Daniel Boulud's smoked salmon, produced for the celebrated French chef of that name, was ranked the lowest on the list by the panel of tasters. One panelist described the salmon as "stiff and unappealing," while others noted that it had a strange aftertaste. As far as price, this smoked salmon finished in the middle of the pack at a reasonable $2.88/oz.
Petrossian, from the famous international purveyor of caviar and other specialties, was the most expensive salmon on the list, at $6.93/oz. Though it came in second from the bottom, this salmon was not necessarily disliked by all the panelists. Several noted the bold flavor, but noted an herbaceous quality that imparted a sour, acidic note.Other comments ranged from "slightly-off flavor" to "not very pleasant," and even the panelist who gave it its highest score (87.5 out of 100) found it too salty, with a strange aftertaste.
The Acme brand salmon was the least expensive salmon on the list ($1.25/oz). Panelists agreed on its rather fishy quality. This salmon was also salty, with hints of smoke. Regarding texture, it was smooth, slightly gummy, and not mushy, if a little dry looking. One panelist noted, "the second bite was better than the first."
The Burren oak-smoked salmon, from Ireland (7 oz/$13.44) and available through Dean & Deluca, ranked just below its organic counterpart. The darker, orange fish had stronger flavor than the other varieties, with panelists agreeing that it had a pronounced smokiness. One panelist noted a processed quality, while others said it was fibrous and chewy. The salt was balanced on this fish, and a few tasters agreed that it looked the freshest, thanks in part to noticeable fat. It did have a fishy scent, but that did not deter panelists from giving it fair marks.
Burren Organic salmon comes right behind Acme in price (7 oz/$18.25), but ahead in the esteem of the panel. Tasters noted its dark orange color approvingly. The texture was another story. Some panelists thought it was meaty and even a little buttery, though some thought it a bit mushy, with one panelist opining that was mealy. The subtle smokiness and saltiness had one panelist describe it as "classic-tasting salmon."
Forman & Field salmon, imported from the UK where it shares premises with its parent company, H. Forman & Son, skews a little higher in price at $4.25/oz. This oily Scottish salmon is cured in East London, and was considered very silky and light compared to the other varieties. The lightness, however, was not exclusive to texture. The panelists thought it was delicate "almost to the point of being bland, and with almost no smoky flavor." One person did think it would be good on a bagel, which is never a bad idea.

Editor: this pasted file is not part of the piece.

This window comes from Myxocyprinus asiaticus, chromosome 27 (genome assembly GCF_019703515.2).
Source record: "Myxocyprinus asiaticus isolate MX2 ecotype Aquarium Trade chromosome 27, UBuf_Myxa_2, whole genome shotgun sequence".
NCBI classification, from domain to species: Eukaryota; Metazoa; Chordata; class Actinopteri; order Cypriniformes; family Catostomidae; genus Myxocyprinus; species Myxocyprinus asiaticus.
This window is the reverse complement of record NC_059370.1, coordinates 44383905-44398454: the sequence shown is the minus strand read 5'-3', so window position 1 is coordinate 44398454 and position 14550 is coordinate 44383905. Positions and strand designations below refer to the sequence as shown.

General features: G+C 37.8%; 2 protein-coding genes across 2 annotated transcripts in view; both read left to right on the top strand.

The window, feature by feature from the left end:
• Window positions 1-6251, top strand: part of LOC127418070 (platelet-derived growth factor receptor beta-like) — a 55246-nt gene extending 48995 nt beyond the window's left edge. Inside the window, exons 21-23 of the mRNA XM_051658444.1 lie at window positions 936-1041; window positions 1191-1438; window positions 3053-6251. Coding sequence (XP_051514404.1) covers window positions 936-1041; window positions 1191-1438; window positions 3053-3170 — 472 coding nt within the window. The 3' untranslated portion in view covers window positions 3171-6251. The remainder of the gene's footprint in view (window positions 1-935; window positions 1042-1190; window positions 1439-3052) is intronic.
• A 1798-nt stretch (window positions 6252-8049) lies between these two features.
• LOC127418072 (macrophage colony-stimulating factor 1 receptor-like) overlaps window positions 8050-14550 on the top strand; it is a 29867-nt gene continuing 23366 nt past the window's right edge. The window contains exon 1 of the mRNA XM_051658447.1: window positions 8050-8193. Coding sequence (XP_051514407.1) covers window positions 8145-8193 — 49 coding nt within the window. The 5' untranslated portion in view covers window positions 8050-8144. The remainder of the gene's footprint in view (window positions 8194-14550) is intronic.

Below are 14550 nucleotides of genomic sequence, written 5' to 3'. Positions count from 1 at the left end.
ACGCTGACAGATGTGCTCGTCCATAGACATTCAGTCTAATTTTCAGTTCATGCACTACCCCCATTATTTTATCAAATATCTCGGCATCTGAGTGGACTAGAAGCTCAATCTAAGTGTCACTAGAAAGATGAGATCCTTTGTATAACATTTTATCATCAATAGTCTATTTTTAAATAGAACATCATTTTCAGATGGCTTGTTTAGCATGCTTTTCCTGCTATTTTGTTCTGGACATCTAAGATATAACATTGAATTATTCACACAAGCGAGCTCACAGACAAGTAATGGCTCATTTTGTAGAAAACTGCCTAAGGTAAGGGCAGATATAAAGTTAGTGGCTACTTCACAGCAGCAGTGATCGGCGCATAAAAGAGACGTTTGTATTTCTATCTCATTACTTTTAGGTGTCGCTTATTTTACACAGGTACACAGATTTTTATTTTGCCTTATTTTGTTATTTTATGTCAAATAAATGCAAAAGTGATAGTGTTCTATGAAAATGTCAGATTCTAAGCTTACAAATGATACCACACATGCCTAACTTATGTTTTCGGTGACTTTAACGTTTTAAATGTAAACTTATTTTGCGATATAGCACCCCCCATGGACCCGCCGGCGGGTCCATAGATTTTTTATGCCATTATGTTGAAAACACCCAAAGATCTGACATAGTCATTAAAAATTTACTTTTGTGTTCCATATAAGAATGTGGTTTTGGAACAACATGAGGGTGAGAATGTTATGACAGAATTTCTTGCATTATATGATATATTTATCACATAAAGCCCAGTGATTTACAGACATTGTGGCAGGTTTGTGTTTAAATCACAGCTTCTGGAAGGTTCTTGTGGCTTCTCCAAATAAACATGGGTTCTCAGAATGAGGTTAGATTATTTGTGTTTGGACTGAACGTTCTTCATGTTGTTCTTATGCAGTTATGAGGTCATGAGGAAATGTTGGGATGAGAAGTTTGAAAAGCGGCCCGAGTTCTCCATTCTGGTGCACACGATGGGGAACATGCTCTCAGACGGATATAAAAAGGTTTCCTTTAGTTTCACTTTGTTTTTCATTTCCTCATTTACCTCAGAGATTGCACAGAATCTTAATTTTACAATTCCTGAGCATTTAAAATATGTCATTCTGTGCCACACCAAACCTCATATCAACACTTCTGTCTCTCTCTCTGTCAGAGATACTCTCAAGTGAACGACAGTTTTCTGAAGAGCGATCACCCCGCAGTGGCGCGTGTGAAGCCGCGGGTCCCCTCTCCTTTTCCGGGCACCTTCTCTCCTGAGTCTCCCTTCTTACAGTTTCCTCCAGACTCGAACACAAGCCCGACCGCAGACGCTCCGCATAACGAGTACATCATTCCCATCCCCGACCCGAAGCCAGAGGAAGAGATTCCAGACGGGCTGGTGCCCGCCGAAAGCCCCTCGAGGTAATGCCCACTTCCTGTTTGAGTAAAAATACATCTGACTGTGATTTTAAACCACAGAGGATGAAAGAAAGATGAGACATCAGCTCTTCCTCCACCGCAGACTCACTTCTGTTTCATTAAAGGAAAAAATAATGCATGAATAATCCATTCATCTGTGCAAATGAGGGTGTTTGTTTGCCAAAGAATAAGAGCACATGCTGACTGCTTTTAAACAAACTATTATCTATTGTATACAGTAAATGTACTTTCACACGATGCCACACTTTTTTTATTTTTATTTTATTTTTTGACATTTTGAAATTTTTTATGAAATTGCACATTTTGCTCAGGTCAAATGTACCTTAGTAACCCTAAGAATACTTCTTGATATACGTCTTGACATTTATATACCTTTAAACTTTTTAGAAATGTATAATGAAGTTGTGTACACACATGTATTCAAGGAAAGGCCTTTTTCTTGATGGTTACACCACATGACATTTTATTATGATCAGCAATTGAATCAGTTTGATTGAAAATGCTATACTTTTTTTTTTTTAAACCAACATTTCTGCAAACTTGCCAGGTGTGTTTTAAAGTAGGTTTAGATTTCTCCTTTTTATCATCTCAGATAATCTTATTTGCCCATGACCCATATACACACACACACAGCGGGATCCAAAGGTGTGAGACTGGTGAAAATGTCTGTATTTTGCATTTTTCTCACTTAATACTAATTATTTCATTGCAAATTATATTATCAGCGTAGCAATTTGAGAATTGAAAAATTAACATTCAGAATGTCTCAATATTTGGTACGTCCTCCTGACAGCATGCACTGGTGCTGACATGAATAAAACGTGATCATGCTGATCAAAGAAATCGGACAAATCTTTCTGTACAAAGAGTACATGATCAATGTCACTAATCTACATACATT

Though tied in ranking with Forman & Field, the Browne Trading Co. does have it beat on price ($2.88/oz). This salmon had the most consistent marks in this tasting, with no real deviations from the average. This thicker cut was more buttery and considered a good standard, middle-of-the-road salmon. "I'd go back," said one panelist, who called it "one of my favorites, with the right texture, right saltiness and nice, not-too-fishy flavor." Overall, it was considered well-balanced between salt, brine, texture, and smoke.
As the tasting moved into the really good stuff, the adjectives from the panelists became more specific. The Duck Trap salmon ($2.63/oz), which is available at Whole Foods and Wild Oats, was described as glistening and buttery. Panelists enjoyed its firm texture, one suggesting that it would be a good bagel topping, but that it tore easily. The same panelist noted a fresh, evergreen quality to the fish, with others commenting on a deep, smoky flavor, and just the right amount of salt. The lone dissenter said, "It reminds, me of burnt chicken. It lacks flavor and there's a fishy aftertaste." Oh well, you cant please everyone.
The standout of this pack was Russ & Daughters' Gaspe Nova Smoked Salmon. Coming in with an average score of 90% and pricing at $2.25/oz, it received high marks across the board. Panelists thought it had beautiful, luminous color with a pronounced smokiness and even, beautiful striations of fat. It was considered the smokiest of all the samples, with one panelist speculating on an applewood note. "It's light-orange, buttery, and reminds me of sushi," said another.